|This document is available in two formats: this web page (for browsing content) and PDF (comparable to original document formatting). To view the PDF you will need Acrobat Reader, which may be downloaded from the Adobe site. For an official signed copy, please contact the Antitrust Documents Group.|
From: firstname.lastname@example.org [mailto:email@example.com]
To Whom It May Concern-
My name is Jon Perkins and I've been in the real estate business for more than 12 years. I understand the concerns of the DOJ with free trade and competitive markets, and appreciate the fact the DOJ is looking into the matter.
From my standpoint we do have significant competition in the industry as it is.in fact much more than most other industries. This is largely due to the fact it is relatively easy to get a real estate license in most states. To emphasize this point, statistics in our area show that there are approximately 1600 members of our local MLS, and I believe there were approximately 4500 transaction sides last year. That's an average of less than 3 transaction sides per agent! I don't know what the numbers are in other areas, but it would not surprise me at all to find the "average" national income (based on sales prices, number of transactions, and total number of licensed agents) was much less than other industries (and this doesn't even take into account advertising costs, broker splits, etc, which reduce an agent's income another 30%).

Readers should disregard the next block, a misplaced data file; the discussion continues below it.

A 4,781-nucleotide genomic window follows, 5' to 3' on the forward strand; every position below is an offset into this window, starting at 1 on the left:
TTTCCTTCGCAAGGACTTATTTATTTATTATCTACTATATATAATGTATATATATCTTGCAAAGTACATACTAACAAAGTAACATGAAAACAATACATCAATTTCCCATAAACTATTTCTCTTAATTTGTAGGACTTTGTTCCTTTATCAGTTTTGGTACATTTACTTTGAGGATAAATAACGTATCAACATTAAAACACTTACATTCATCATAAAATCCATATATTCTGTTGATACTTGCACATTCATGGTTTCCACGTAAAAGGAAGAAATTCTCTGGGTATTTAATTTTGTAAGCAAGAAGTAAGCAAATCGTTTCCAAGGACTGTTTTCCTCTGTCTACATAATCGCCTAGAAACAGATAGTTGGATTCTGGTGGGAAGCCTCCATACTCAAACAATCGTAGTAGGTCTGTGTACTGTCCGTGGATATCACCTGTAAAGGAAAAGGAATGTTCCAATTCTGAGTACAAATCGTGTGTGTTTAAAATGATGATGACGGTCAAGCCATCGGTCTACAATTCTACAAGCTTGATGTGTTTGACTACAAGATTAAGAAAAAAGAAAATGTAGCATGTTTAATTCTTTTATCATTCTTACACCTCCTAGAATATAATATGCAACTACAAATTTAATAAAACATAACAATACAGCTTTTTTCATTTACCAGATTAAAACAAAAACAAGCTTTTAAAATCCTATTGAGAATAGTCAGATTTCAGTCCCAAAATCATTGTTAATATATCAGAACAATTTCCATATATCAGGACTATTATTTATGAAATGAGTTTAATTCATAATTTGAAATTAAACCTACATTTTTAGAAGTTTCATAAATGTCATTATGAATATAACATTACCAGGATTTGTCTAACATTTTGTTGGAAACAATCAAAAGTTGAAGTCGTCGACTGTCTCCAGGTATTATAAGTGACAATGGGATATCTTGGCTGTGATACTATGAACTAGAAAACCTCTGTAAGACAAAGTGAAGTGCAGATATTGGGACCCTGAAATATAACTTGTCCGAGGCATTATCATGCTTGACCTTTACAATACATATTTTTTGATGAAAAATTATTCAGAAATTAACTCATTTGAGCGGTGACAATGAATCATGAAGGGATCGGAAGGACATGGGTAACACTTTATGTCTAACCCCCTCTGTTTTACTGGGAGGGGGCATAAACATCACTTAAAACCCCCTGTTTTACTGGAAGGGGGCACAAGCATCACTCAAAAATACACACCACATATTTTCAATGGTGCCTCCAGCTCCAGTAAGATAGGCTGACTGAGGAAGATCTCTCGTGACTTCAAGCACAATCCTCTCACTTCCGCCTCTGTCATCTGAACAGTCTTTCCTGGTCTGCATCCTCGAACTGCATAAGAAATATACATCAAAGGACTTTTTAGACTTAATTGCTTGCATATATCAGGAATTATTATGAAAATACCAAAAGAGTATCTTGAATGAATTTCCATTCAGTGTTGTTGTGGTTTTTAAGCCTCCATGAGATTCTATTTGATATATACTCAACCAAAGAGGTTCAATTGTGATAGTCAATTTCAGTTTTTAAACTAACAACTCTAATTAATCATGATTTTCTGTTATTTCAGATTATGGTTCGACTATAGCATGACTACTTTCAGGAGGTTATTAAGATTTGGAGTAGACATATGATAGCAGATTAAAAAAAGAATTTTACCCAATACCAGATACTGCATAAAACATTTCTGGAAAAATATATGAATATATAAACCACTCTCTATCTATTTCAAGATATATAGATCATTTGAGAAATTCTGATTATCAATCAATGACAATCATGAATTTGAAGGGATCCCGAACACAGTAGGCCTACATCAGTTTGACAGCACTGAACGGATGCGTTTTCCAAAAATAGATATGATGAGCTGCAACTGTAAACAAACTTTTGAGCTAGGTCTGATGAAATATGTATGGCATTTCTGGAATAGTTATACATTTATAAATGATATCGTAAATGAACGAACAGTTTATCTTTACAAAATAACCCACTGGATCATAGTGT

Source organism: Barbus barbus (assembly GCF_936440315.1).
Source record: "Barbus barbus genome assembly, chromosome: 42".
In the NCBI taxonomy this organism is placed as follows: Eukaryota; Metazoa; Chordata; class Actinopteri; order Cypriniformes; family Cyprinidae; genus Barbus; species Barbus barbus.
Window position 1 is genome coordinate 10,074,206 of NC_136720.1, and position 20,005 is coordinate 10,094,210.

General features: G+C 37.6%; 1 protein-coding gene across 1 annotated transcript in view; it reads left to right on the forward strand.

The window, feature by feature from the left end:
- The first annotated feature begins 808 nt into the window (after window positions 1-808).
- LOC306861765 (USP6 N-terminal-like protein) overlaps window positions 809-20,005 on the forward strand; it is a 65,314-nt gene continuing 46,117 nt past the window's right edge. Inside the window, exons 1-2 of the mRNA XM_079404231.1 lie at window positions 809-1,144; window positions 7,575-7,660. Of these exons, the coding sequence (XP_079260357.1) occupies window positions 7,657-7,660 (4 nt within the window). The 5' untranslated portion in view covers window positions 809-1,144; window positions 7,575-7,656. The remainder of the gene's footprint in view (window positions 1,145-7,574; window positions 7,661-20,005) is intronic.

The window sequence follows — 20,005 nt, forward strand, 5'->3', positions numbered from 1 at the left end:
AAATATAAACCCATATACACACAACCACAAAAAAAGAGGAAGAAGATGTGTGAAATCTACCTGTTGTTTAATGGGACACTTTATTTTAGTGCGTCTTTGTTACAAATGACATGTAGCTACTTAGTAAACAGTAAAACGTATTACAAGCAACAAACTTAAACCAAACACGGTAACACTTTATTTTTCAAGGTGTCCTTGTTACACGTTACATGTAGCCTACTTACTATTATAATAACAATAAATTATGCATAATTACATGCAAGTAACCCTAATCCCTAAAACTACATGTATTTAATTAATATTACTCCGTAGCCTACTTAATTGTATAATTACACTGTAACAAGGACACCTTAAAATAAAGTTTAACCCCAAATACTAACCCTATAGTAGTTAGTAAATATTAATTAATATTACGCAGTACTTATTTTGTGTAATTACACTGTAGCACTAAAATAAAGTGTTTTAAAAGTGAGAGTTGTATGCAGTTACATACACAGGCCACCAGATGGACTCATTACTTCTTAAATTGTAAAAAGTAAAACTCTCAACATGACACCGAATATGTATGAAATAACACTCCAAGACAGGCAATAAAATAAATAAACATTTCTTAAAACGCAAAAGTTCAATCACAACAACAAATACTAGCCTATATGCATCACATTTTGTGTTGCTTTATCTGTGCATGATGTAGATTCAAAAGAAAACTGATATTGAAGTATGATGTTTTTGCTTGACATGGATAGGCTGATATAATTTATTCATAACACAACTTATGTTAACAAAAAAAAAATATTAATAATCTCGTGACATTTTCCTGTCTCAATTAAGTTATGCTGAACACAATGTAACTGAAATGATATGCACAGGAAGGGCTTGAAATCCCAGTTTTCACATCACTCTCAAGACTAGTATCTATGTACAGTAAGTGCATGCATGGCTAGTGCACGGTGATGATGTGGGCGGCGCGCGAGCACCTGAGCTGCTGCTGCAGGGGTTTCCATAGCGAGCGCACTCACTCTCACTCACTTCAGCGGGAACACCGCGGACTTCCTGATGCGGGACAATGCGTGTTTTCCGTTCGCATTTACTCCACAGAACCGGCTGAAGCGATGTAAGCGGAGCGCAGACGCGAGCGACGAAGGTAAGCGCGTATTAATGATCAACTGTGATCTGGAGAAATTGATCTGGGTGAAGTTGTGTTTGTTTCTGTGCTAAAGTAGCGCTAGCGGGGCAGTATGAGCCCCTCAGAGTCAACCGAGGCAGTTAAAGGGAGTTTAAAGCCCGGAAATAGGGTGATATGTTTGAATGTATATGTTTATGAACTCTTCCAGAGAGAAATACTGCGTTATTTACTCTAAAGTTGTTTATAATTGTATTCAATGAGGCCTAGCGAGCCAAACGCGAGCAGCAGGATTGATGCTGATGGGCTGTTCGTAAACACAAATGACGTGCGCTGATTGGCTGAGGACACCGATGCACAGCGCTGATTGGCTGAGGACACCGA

The real question is that if the average NET income in the industry is lower than others (I'm sure income statistics are readily available but do they reflect net income, not gross?), why are we considering bringing in additional competition from large corporations that could put tens of thousands of "small business owners" (each real estate agent is one) out of business?
When you look at it more closely, current proposals may have the exact opposite effect of what I understand you're looking for. The "little guys" will be forced out of business by large corporations, and competition will be significantly reduced.